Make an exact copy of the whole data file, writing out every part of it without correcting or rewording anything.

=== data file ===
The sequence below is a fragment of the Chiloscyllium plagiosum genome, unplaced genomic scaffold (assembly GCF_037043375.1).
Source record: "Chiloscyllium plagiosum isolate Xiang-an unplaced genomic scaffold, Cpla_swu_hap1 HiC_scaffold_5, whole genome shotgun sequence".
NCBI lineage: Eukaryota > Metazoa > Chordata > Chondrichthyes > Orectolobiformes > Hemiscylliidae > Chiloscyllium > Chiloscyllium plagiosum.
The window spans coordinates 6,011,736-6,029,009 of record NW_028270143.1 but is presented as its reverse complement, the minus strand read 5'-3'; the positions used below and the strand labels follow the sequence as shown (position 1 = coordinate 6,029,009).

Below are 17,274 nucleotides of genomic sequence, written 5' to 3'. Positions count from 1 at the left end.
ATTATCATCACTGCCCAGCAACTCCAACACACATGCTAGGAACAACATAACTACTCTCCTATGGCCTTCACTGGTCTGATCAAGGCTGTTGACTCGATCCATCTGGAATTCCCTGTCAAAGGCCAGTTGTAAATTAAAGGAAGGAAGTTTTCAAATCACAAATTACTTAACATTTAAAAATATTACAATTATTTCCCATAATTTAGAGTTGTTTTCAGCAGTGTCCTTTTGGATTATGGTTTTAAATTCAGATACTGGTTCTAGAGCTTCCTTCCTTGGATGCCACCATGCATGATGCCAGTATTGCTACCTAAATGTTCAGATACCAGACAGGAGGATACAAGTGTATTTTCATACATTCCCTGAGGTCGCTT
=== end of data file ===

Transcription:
The sequence below is a fragment of the Chiloscyllium plagiosum genome, unplaced genomic scaffold (assembly GCF_037043375.1).
Source record: "Chiloscyllium plagiosum isolate Xiang-an unplaced genomic scaffold, Cpla_swu_hap1 HiC_scaffold_5, whole genome shotgun sequence".
NCBI lineage: Eukaryota > Metazoa > Chordata > Chondrichthyes > Orectolobiformes > Hemiscylliidae > Chiloscyllium > Chiloscyllium plagiosum.
The window spans coordinates 6,011,736-6,029,009 of record NW_028270143.1 but is presented as its reverse complement, the minus strand read 5'-3'; the positions used below and the strand labels follow the sequence as shown (position 1 = coordinate 6,029,009).

Below are 17,274 nucleotides of genomic sequence, written 5' to 3'. Positions count from 1 at the left end.
ATTATCATCACTGCCCAGCAACTCCAACACACATGCTAGGAACAACATAACTACTCTCCTATGGCCTTCACTGGTCTGATCAAGGCTGTTGACTCGATCCATCTGGAATTCCCTGTCAAAGGCCAGTTGTAAATTAAAGGAAGGAAGTTTTCAAATCACAAATTACTTAACATTTAAAAATATTACAATTATTTCCCATAATTTAGAGTTGTTTTCAGCAGTGTCCTTTTGGATTATGGTTTTAAATTCAGATACTGGTTCTAGAGCTTCCTTCCTTGGATGCCACCATGCATGATGCCAGTATTGCTACCTAAATGTTCAGATACCAGACAGGAGGATACAAGTGTATTTTCATACATTCCCTGAGGTCGCTT